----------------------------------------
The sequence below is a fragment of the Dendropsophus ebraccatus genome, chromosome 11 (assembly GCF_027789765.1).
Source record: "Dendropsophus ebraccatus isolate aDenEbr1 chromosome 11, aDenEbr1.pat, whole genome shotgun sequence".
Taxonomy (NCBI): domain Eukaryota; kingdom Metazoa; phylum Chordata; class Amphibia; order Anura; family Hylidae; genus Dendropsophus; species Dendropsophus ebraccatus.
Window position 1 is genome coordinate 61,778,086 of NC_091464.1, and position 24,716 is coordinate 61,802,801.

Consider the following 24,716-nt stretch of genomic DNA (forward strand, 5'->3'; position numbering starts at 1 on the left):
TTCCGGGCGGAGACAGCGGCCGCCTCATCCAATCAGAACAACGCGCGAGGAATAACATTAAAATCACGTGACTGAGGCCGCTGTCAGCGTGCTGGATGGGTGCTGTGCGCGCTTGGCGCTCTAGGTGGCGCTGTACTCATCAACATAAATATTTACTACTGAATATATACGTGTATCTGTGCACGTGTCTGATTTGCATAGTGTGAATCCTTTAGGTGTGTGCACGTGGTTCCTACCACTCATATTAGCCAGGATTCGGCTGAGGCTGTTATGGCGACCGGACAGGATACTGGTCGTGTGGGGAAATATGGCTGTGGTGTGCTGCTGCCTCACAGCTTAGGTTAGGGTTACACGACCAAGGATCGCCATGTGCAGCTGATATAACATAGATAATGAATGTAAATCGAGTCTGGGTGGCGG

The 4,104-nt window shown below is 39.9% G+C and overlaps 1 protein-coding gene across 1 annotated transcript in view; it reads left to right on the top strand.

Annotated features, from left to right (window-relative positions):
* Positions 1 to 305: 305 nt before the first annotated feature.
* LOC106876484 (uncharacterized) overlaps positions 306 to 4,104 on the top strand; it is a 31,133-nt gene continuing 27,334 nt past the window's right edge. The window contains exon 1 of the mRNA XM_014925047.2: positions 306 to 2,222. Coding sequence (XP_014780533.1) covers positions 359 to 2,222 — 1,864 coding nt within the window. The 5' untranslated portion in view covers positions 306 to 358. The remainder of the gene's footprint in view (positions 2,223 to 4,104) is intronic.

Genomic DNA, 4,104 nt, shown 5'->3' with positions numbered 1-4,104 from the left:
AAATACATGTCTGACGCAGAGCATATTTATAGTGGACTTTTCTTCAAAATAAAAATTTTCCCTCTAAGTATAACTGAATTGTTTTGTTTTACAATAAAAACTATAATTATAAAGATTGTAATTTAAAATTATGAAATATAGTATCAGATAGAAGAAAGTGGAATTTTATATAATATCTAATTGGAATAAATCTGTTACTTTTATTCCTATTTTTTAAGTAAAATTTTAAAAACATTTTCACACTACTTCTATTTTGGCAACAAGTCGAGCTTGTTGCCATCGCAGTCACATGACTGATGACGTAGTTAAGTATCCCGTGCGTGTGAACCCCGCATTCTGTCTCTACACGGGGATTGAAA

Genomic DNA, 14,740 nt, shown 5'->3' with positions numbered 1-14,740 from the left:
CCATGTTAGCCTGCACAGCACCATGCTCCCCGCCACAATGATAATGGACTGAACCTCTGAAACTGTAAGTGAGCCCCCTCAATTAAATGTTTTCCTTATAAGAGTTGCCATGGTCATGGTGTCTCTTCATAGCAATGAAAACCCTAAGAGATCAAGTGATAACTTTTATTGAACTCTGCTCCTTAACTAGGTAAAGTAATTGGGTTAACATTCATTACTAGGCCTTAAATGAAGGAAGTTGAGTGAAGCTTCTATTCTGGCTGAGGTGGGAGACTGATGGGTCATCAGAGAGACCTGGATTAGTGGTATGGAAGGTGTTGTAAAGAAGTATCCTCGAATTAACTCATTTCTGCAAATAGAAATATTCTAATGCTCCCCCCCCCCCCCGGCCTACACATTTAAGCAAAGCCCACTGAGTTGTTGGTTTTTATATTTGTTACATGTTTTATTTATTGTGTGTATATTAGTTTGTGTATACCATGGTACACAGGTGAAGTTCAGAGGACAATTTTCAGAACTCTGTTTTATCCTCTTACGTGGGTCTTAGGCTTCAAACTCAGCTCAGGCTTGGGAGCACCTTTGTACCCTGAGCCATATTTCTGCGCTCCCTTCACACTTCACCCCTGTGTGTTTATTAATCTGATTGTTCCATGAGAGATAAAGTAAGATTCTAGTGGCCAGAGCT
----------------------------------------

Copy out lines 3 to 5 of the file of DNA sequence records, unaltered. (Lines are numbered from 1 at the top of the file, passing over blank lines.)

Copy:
Taxonomy (NCBI): domain Eukaryota; kingdom Metazoa; phylum Chordata; class Amphibia; order Anura; family Hylidae; genus Dendropsophus; species Dendropsophus ebraccatus.
Window position 1 is genome coordinate 61,778,086 of NC_091464.1, and position 24,716 is coordinate 61,802,801.

Consider the following 24,716-nt stretch of genomic DNA (forward strand, 5'->3'; position numbering starts at 1 on the left):